This poem by Rainer Maria Rilke may speak to that reaching out. Whom is he asking for help? A divine presence? A loved one? His ancestors? His community?
I hope this poem gives you some solace and perhaps an answer for your own situation.
Pushing Through ~ Rainer Maria Rilke
It’s possible I am pushing through solid rock in flintlike layers, as the ore lies, alone; I am such a long way in I see no way through, and no space: everything is close to my face, and everything close to my face is stone.
I don’t have much knowledge yet in grief so this massive darkness makes me small.
You be the master: make yourself fierce, break in: then your great transforming will happen to me, and my great grief cry will happen to you.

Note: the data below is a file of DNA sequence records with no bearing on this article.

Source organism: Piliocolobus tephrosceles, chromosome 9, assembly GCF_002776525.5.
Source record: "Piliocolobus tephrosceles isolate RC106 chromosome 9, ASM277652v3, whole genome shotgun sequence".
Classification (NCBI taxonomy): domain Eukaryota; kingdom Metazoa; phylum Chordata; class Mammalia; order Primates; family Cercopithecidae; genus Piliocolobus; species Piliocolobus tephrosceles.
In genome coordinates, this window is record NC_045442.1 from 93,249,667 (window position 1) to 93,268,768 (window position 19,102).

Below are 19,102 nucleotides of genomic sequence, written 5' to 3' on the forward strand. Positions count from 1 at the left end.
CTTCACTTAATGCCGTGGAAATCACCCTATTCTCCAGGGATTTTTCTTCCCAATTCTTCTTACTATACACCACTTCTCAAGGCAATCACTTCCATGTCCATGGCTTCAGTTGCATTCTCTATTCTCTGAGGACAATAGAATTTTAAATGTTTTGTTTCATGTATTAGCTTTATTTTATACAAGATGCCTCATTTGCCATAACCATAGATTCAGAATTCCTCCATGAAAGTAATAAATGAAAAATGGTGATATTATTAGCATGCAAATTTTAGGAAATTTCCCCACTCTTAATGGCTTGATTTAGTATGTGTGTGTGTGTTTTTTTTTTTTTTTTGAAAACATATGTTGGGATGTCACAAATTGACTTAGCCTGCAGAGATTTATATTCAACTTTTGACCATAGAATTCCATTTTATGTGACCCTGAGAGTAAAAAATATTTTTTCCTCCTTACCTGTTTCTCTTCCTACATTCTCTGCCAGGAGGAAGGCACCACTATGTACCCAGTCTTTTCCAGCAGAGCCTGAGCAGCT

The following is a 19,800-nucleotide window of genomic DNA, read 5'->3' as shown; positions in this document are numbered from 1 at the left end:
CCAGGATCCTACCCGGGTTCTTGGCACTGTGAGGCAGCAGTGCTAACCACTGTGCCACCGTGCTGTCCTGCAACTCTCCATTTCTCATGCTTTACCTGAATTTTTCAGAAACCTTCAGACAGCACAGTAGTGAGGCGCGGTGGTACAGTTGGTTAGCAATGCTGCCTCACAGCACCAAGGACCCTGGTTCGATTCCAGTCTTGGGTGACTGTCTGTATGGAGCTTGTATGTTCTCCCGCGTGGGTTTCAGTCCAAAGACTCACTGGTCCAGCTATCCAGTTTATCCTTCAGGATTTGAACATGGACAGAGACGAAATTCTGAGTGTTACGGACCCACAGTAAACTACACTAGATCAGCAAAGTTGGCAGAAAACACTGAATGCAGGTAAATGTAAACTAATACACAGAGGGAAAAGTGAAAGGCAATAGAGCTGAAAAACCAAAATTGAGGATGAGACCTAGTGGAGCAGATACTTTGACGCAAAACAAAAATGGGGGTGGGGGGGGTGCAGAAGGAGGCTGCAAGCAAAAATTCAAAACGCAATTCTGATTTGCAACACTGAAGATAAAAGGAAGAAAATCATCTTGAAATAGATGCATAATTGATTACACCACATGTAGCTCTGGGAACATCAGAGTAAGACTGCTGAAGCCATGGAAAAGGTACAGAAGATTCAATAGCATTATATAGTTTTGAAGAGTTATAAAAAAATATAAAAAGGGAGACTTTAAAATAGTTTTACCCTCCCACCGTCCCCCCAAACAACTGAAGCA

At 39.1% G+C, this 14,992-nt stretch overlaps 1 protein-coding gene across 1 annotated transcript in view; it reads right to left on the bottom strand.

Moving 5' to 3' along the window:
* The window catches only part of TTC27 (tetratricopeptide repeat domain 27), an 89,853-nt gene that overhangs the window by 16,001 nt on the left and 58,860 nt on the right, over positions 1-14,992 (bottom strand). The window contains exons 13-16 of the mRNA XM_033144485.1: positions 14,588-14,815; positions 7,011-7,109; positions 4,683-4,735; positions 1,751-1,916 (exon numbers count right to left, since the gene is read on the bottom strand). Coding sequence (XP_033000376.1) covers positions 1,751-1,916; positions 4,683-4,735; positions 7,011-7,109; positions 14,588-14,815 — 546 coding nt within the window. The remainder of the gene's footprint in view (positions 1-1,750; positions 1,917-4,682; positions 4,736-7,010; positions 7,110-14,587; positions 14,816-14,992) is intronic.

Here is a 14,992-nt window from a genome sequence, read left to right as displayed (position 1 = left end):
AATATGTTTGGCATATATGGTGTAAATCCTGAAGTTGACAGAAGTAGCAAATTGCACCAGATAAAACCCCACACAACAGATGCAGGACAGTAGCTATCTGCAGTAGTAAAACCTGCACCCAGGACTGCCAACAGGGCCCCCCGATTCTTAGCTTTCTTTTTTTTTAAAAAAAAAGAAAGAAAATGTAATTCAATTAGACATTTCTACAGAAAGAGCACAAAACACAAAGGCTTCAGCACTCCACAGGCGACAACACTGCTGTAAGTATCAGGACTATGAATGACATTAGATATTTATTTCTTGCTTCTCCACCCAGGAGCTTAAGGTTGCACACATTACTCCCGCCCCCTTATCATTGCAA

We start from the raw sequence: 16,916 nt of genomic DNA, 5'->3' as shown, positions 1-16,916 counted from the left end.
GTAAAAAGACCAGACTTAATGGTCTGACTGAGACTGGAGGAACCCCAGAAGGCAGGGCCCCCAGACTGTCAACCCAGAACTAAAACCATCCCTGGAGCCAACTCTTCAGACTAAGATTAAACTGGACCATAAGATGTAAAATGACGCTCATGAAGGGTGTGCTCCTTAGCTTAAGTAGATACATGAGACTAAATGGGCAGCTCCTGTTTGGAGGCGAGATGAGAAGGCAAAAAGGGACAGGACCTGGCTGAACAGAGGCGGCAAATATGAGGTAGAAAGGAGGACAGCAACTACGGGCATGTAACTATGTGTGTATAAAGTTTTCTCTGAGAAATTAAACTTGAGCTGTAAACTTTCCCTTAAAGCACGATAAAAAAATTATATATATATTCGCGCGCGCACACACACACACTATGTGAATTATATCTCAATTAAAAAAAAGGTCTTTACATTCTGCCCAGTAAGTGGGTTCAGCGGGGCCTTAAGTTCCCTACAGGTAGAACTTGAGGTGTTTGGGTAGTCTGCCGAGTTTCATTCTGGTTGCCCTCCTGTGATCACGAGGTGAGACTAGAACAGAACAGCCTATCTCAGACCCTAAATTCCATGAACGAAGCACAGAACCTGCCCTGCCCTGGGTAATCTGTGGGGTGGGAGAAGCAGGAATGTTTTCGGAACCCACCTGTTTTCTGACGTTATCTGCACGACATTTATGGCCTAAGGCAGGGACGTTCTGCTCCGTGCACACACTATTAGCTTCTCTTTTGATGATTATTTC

Recently, I have found much comfort in this 12th-Century poem, especially during this time when everything seems to be changing and out of our control. In order to truly feel the depth of appreciation for those people and beings we love, whether a parent, a pet or a flower, it is necessary to see that their end will come as well. Everything we love, we will lose. It is an unchanging law of this physical world. I try to walk the path of holding these two seeming opposites in my hands. Grief and gratitude. They are twins of the same mother, love.
Here is the 12th-Century poem in written and video form (click the picture above). The author is unknown.